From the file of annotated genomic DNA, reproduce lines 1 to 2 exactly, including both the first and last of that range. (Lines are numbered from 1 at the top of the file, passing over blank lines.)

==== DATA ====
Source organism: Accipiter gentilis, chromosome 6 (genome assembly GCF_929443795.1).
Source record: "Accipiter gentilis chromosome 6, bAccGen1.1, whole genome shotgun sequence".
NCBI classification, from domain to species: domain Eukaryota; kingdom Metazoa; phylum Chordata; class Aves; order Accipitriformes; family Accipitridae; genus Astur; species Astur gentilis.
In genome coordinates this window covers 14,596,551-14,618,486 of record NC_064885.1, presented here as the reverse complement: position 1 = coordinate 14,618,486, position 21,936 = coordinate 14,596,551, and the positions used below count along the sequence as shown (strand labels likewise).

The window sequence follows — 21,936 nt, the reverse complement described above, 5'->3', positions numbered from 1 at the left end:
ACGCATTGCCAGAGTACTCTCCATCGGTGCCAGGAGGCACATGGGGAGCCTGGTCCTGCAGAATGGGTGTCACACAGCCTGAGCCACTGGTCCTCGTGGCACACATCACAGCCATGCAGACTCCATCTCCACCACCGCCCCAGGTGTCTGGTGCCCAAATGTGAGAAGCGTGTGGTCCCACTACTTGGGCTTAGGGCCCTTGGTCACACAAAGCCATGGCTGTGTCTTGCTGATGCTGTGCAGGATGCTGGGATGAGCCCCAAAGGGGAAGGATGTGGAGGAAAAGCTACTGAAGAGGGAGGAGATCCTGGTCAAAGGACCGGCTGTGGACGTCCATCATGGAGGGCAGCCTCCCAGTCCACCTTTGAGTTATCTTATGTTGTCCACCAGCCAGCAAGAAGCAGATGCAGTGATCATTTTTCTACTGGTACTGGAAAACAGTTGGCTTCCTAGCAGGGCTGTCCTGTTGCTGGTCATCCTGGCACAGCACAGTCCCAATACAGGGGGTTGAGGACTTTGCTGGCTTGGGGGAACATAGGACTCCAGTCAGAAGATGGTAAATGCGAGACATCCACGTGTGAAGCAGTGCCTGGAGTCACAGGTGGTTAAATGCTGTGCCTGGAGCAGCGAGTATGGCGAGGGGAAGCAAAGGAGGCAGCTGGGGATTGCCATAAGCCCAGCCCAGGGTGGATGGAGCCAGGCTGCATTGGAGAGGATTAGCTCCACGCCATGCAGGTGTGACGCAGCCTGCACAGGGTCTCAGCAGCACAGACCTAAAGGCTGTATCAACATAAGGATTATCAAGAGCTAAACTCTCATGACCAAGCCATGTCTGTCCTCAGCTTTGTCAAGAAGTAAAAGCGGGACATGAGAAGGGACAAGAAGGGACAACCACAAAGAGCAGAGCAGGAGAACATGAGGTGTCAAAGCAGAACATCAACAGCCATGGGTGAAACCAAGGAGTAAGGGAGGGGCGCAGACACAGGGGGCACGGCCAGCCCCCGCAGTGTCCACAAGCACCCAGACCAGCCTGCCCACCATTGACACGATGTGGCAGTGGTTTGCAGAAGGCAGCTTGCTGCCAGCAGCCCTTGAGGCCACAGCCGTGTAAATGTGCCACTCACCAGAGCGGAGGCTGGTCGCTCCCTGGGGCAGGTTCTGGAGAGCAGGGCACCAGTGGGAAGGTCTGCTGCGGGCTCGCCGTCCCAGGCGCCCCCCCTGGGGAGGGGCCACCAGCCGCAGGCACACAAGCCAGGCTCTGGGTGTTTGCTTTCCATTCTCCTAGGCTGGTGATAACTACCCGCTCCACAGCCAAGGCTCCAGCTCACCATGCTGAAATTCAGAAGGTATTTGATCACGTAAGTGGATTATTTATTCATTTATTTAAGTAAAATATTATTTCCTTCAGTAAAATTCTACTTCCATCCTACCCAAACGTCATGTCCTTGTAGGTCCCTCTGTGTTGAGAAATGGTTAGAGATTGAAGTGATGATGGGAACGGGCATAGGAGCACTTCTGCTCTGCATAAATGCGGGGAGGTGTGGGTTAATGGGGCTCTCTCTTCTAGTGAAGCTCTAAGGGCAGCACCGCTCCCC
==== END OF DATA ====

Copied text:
Source organism: Accipiter gentilis, chromosome 6 (genome assembly GCF_929443795.1).
Source record: "Accipiter gentilis chromosome 6, bAccGen1.1, whole genome shotgun sequence".